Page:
Police believe a live music organiser facing serious drugs and violence charges committed perjury in the witnesses box at a recent bail application.

But David Anthony O'Brien remains locked up on remand after a judge said there was a real risk of him committing drug offences or interfering with witnesses.

O'Brien, 51, is facing drug charges ranging from the supply and trafficking of cocaine to the possession of a prohibited dry cough syrup and cannabis. He is also accused of viciously beating his ex-partner, and has pleaded not guilty to unlawful confinement and assault occasioning actual bodily harm.

Police have alleged O'Brien was stashing the cough syrup and more than 900 grams of cocaine in a storage space beneath his neighbour's house.

A search on his house also allegedly turned up cannabis and cash, leading to charges of money laundering and possessing the proceeds of crime.

It is further alleged police found 25 grams of cocaine in his car - which was allegedly unregistered and had improperly fitted number plates.

Police also allege they found more than 17,000 text messages on his phone, with a ''significant number'' relating to drugs.

O'Brien had come to the attention of police a few days earlier after he and his injured then-partner arrived at hospital. She would allege he punched her in the head up to 12 times, refused to let her leave the apartment and, when he agreed to take her to hospital, told her to say she was assaulted in a club.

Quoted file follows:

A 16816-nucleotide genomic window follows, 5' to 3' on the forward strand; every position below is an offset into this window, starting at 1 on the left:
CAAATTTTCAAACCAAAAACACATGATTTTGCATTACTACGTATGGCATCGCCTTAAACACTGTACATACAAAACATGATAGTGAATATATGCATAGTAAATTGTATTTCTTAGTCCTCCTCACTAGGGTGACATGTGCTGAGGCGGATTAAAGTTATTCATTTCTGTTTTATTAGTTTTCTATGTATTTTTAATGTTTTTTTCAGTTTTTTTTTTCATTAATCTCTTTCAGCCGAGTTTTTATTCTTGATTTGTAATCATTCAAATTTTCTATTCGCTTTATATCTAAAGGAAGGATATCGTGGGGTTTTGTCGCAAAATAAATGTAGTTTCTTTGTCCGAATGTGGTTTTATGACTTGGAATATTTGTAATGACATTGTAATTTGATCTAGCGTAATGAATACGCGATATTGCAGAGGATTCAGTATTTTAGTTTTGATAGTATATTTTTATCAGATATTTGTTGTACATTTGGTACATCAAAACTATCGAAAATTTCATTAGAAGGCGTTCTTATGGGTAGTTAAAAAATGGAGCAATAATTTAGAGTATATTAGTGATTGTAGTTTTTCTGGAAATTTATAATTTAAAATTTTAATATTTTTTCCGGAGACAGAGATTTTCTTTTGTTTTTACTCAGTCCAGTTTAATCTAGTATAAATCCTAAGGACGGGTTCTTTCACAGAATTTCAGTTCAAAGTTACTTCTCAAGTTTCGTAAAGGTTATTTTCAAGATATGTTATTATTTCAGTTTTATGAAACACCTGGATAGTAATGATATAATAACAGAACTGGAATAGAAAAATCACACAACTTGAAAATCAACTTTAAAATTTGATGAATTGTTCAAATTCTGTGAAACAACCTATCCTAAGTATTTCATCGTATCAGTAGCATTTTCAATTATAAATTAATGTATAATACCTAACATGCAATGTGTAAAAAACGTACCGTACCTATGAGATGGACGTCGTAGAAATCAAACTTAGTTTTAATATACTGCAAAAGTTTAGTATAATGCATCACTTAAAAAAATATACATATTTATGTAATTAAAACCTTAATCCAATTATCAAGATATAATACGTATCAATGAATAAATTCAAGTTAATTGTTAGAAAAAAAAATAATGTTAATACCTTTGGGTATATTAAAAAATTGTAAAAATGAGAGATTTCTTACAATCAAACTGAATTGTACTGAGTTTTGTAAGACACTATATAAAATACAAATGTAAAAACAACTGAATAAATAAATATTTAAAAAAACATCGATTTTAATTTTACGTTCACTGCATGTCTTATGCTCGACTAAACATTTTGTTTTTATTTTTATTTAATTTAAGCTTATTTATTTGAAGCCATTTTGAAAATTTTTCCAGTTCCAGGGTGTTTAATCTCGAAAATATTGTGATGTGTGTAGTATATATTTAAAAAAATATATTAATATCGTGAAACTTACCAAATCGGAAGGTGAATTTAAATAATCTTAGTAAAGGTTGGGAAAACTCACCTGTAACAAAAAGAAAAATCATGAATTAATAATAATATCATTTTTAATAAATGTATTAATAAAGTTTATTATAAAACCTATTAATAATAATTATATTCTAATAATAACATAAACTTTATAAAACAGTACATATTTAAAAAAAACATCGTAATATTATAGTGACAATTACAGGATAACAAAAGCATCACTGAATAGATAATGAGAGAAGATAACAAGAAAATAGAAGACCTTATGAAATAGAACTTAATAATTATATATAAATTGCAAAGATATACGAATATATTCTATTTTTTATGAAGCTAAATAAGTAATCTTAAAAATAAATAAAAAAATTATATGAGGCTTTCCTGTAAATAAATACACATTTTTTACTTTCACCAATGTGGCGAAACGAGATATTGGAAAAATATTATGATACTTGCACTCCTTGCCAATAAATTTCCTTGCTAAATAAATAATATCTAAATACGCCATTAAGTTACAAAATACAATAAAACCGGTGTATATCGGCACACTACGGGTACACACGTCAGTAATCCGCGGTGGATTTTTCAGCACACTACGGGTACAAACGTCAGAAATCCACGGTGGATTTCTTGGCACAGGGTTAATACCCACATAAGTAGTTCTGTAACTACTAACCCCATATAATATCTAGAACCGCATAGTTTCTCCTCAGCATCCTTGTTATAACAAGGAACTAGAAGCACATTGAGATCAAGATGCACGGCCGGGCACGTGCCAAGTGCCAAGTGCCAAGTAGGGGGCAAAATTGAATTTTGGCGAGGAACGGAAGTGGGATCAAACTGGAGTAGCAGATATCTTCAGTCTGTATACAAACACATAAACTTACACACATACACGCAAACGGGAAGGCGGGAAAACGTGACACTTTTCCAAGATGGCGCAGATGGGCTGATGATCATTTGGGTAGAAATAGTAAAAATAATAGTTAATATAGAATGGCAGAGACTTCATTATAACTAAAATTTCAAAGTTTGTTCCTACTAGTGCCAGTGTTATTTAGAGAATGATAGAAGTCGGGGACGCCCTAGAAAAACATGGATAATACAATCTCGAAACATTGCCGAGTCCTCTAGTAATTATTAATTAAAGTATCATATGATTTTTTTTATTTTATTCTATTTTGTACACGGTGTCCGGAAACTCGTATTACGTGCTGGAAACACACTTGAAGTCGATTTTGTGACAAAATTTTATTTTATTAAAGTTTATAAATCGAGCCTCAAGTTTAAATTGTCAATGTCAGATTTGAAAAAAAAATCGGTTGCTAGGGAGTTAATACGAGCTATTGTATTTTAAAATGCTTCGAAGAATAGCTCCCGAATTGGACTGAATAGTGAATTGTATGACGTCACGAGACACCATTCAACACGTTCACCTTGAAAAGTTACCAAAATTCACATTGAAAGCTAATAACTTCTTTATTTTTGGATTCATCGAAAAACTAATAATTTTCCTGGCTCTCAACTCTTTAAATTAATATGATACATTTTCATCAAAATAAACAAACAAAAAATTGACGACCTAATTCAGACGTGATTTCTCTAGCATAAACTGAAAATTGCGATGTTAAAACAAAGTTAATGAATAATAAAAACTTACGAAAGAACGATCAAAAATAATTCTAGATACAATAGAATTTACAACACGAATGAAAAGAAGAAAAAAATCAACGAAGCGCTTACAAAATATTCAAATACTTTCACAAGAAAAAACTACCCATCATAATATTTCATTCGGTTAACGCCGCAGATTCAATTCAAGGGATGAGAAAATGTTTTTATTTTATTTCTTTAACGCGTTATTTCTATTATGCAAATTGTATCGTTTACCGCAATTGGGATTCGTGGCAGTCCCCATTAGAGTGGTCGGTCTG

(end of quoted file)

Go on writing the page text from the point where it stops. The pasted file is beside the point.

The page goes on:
In October, O'Brien told the ACT Supreme Court he was a legitimate gig organiser and part-time musician who booked bands for pubs in Queanbeyan and Goulburn.

He told Justice Richard Refshauge he did business with music promoters Frontier Touring and worked at the Royal in Queanbeyan.

But prosecutor Anthony Williamson on Wednesday said police had investigated these claims and had the evidence to disprove them.

He said investigators believed O'Brien lied in the witness box and, should he be bailed, would arrest him for perjury.

Mr Williamson asked Justice Refshauge, who was ready to rule on the bail application, to let him reopen the case to lead the new evidence.

O’Brien’s lawyer, Kamy Saeedi, opposed the move and said the Crown case could only be reopened in exceptional circumstances.

The judge said it was too late to admit the new evidence and rejected the application, but proceeded to dismiss O’Brien’s bid for bail.

Justice Refshauge said while decisions about potential risk couldn’t be based on mere suspicion and speculation there was a “real risk” of reoffending – specifically in relation to drugs – if O'Brien was released.

He said the live music scene in licenced venues was “an excellent milieu in which to traffick in drugs”.

The judge said he was also concerned O’Brien might interfere with witnesses.